Key Point A church may be legally responsible on the basis of negligent supervision for injuries resulting from a failure to exercise adequate supervision of its programs and activities.
An Arizona court ruled that a church was not legally responsible for injuries sustained by a minor during a church retreat since the church had adequately warned of the risk of injury. A mother and her 14-year-old daughter (the “victim”) attended a three day “family retreat” hosted by a church at a public campground. On the first day of the retreat, church leaders told the campers that climbing a mountain immediately adjacent to the campground was “prohibited,” that campground personnel had instructed them “not to climb the mountain,” and that campers who chose to do so would proceed “at their own risk.” Additionally, each camper was given a written list of rules for the retreat that provided: “Campers are not allowed to go out of the camp boundaries,” “mountain climbing is not permitted without proper supervision,” and “parents are responsible for their children.” The adjacent mountain was not part of the campground.
The victim’s parents sued the church and campground claiming that they were liable for their daughter’s injuries because they had negligently failed to warn of a dangerous condition and had failed to provide adequate supervision.
On the second day of the retreat, the victim and several other girls went to the mountain and climbed until they reached an area where they could sit and take photographs. The victim’s mother saw her on the mountain and waved to her, but she did not tell her to stop climbing or to come down. As the girls descended the mountain, a rock was dislodged and rolled onto the victim. An adult from another hiking party lifted the rock off of her, and she was taken by helicopter to a hospital.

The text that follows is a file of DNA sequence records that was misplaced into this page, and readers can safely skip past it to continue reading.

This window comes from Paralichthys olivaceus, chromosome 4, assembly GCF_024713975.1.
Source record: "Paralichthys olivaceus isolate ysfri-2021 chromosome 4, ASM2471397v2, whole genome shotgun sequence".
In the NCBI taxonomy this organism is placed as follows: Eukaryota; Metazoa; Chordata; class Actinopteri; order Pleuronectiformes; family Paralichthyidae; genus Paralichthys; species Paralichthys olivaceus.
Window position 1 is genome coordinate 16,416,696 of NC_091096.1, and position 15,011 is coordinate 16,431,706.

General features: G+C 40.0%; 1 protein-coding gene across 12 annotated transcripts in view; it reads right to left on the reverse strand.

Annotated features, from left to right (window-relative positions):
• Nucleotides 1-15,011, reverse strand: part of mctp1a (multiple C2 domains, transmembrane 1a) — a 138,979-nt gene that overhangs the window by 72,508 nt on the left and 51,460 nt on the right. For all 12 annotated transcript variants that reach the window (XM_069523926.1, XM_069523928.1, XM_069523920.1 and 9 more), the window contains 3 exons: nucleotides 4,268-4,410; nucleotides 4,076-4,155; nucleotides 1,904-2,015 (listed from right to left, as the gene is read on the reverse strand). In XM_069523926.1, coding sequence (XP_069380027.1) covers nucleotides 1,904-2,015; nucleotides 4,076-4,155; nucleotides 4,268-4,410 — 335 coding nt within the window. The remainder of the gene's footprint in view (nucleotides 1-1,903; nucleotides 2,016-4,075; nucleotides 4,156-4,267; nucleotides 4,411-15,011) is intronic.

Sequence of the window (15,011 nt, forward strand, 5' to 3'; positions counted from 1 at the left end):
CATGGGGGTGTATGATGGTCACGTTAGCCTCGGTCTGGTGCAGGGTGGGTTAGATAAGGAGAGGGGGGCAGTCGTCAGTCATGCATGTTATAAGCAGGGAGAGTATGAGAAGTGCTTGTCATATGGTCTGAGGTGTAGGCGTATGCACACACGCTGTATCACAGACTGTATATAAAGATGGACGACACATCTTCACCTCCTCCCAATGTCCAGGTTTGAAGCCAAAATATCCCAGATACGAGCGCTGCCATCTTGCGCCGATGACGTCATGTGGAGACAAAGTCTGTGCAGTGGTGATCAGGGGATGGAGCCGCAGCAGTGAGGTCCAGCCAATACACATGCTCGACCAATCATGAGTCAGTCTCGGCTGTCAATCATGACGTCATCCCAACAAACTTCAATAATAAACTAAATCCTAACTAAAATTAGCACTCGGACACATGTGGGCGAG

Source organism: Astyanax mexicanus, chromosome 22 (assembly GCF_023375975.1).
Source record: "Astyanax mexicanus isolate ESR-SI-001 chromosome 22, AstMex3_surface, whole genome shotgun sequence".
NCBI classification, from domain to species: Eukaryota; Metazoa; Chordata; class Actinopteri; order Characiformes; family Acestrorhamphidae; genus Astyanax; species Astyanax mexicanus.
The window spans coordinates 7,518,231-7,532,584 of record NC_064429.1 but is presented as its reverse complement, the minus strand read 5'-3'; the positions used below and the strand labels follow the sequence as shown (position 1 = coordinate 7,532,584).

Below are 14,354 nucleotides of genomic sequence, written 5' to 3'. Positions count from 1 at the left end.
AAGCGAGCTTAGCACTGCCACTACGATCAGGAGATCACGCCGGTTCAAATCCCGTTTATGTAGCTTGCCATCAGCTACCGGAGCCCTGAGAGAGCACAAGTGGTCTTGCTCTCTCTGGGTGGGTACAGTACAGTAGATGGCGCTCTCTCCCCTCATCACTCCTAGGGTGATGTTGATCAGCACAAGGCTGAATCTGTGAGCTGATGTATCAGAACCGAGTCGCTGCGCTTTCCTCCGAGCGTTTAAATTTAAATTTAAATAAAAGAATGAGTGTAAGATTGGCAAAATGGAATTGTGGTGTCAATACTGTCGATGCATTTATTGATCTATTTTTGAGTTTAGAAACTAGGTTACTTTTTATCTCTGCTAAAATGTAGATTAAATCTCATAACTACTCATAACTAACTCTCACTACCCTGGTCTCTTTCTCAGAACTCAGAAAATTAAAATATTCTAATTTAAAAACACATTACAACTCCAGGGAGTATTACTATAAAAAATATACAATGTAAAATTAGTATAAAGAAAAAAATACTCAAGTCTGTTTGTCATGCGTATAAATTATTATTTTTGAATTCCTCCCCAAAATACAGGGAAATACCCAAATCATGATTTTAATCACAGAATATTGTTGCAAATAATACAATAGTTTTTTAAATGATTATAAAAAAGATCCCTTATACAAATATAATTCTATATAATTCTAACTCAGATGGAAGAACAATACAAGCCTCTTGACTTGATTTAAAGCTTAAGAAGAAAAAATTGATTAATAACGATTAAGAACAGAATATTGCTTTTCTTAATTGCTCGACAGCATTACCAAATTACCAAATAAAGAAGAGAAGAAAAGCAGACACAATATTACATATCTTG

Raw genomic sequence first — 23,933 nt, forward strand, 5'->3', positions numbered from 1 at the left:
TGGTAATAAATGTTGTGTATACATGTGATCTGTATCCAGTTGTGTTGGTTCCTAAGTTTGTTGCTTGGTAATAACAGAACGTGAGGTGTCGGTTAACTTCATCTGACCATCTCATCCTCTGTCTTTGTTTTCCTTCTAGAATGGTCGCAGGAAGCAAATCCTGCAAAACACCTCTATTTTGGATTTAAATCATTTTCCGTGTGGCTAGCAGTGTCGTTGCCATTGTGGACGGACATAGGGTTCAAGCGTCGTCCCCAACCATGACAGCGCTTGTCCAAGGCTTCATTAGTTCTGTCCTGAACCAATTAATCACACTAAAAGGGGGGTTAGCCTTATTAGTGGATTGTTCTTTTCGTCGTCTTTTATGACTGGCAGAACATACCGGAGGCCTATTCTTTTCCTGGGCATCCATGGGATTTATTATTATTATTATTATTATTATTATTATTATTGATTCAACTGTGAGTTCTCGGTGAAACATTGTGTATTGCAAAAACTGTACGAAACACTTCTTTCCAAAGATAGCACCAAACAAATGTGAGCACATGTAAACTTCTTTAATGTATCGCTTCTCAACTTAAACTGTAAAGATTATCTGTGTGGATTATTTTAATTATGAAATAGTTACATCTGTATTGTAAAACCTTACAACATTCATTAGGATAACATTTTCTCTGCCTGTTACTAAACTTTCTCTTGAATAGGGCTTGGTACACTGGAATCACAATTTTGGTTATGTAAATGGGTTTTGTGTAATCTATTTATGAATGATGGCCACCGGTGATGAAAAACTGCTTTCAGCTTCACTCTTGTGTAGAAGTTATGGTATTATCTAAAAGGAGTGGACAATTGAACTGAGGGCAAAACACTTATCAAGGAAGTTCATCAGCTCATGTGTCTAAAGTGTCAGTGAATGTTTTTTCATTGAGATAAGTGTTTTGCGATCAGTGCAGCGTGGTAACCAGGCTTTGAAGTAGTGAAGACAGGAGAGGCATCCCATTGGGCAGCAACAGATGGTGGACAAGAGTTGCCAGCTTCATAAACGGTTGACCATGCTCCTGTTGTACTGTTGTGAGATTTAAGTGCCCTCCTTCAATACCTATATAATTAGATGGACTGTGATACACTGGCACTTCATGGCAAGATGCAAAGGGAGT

The victim’s parents sued the church and campground claiming that they were liable for their daughter’s injuries because they had negligently failed to warn of a dangerous condition and had failed to provide adequate supervision. A trial court dismissed the lawsuit on the ground that the victim had “engaged in an activity she had been warned against by defendants.” The parents appealed.
On appeal, the parents argued that the defendants negligently supervised the victim and did not take reasonable steps to prevent her from climbing the mountain. The court disagreed: “Generally, parents are responsible for protecting their children and third parties may become responsible only after they have assumed responsibility for their care.
Here, the defendants had not assumed responsibility for [the victim’s] care. Indeed, the church explicitly stated in its written rules for the retreat that parents would be responsible for their children and ‘constant parent supervision will allow us to have a successful camp for all.’
Moreover, to the extent the [parents] argue the defendants should have physically restrained minor campers or set up a physical barricade to prevent them from climbing the mountain, that would have created an unreasonable burden on the defendants and would have also been unnecessary in light of their several warnings against climbing the mountain …. In sum, the defendants adequately warned the campers through both verbal prohibitions and written admonishments that climbing the mountain was a dangerous activity.” 2008 WL 2756505 (Ariz. App. 2008).
This Recent Development first appeared in Church Law & Tax Report, November/December 2008.